Rapid Sorbent Validation Protocol (RSVP)

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EPRI’s RSVP technology was developed in response to a need to continue evaluating mercury control options while allowing plants to remain in compliance with mercury emission limits. Normally, testing involves taking existing control offline and then evaluating new and different options at various treatment levels. The risk with the traditional methodology is the amount of time a plant might operate outside of compliance.


The RSVP technology was developed by E1E in partnership with EPRI to solve this specific problem. The technology, broadly speaking, is based on United States EPA Method 30B sorbent traps for measuring mercury. The development of the technology involved taking a basic concept and building a working test methodology that was able to discern real and sometimes subtle performance differences between a wide variety of mercury control sorbents. E1E developed the initial protocol and measurement method within our laboratory. Development of the technology involved balancing a variety of distinct operational issues while maintaining the ability to quantify performance differences in closely related sorbent products.


Following development and testing efforts in the E1E laboratory, E1E constructed a field testing prototype and used the prototype to evaluate the technology on real flue gas. The results from the prototype highlighted several areas for improvement, but also demonstrated the real potential of the technology as a testing methodology.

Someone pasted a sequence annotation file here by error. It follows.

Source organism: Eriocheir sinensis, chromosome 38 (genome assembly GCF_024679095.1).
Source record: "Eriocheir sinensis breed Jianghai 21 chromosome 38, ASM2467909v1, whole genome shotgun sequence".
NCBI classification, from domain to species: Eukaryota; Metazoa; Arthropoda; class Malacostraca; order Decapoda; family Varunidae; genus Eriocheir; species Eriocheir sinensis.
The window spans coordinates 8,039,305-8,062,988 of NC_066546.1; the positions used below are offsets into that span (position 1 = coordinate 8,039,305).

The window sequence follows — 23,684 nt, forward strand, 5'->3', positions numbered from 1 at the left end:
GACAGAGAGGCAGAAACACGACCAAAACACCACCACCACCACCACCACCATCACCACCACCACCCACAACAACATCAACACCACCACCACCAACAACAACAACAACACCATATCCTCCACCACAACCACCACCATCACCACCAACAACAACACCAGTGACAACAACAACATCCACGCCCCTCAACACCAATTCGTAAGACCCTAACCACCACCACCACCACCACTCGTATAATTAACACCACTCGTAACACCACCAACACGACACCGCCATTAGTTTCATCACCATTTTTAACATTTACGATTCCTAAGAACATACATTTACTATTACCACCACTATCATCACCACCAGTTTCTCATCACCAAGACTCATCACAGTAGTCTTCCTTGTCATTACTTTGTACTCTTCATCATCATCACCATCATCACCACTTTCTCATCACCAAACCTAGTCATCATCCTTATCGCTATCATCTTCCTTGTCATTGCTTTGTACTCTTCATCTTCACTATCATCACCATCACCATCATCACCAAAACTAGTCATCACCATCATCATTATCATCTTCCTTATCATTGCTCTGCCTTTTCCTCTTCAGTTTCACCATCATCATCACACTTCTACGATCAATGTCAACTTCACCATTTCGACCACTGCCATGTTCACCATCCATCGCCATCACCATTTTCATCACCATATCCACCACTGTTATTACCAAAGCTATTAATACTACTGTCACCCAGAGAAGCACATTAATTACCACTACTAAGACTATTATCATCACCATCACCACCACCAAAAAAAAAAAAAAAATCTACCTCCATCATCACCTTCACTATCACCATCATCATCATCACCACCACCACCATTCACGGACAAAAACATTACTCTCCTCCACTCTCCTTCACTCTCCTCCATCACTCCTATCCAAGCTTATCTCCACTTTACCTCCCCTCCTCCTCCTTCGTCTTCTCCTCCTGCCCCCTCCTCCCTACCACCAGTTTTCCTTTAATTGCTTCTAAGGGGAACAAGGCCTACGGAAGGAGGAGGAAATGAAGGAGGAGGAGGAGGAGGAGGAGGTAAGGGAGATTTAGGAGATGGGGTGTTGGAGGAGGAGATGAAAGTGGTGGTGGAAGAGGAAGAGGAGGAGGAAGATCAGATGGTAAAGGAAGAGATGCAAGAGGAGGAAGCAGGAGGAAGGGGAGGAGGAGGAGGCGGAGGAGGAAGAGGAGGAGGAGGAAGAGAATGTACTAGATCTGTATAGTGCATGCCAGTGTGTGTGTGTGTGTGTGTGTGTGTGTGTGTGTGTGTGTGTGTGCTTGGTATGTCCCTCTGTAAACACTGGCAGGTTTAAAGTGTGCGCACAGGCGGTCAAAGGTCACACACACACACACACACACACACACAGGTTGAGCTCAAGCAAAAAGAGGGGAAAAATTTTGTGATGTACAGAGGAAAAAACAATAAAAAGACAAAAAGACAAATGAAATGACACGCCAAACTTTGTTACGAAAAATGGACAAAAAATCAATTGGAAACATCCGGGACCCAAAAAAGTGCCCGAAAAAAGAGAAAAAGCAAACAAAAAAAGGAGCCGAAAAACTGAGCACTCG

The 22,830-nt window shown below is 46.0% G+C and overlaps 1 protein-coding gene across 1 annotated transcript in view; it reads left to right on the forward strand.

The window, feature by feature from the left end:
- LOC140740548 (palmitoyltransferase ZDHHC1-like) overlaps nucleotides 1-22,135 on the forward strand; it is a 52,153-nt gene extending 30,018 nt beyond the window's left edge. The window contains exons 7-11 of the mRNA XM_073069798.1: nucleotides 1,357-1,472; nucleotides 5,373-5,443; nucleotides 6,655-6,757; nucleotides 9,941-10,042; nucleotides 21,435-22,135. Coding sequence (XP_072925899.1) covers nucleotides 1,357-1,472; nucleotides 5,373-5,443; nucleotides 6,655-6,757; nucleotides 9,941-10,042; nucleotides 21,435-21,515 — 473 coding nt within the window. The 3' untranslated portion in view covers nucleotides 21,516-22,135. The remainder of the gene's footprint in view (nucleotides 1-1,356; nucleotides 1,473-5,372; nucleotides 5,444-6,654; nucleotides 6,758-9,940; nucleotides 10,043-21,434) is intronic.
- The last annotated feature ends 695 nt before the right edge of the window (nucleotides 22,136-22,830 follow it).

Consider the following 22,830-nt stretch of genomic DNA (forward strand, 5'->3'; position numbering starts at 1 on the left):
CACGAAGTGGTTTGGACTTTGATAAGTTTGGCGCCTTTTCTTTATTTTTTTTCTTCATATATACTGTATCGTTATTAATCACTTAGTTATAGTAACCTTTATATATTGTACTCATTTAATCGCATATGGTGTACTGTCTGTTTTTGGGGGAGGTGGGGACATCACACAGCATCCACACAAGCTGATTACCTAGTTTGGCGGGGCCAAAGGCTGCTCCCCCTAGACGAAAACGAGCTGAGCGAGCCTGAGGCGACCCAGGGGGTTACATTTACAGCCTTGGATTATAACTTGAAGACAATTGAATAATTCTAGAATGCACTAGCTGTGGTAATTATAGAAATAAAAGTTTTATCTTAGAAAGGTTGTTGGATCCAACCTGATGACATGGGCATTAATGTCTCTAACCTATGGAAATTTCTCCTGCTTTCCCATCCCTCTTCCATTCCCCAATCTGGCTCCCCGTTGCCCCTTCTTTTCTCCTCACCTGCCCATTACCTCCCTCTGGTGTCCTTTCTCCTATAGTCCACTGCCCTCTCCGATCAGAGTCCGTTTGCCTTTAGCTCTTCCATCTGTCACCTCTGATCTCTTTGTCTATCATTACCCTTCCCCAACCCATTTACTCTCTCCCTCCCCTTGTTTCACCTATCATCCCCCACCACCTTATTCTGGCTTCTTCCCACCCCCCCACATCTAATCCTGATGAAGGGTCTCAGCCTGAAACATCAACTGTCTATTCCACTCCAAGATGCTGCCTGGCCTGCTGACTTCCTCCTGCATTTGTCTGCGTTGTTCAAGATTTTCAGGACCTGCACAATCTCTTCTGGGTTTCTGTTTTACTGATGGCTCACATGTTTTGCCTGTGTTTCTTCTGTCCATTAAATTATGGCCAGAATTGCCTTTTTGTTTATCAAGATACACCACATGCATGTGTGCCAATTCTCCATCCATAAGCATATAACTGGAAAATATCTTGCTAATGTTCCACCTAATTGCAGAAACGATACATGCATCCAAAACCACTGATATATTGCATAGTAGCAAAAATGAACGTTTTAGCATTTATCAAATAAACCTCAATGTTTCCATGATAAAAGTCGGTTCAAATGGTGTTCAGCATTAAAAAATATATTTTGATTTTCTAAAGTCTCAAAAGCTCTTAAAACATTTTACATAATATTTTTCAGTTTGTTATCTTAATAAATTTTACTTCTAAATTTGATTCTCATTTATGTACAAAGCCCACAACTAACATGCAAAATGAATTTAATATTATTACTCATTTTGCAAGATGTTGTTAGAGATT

E1E made iterative improvements on the design of the technology and testing equipment at each stage of the development, the result of which is commercially available technology that has been used by multiple utilities to evaluate mercury control options. The technology demonstrates performance differences between products such that plant operators can evaluate a broad swath of products with no risk to plant operations and compliance. The method has a proven track record of the test performance mimicking that of performance observed on operating units.

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In addition, the technology is being utilized by industry in the product development arena. A new sorbent technology can now be evaluated on real flue gas with out risk to the plant and with remarkably small quantities of the candidate material. Risks is eliminated for the end user and costs are reduced for sorbent developers.

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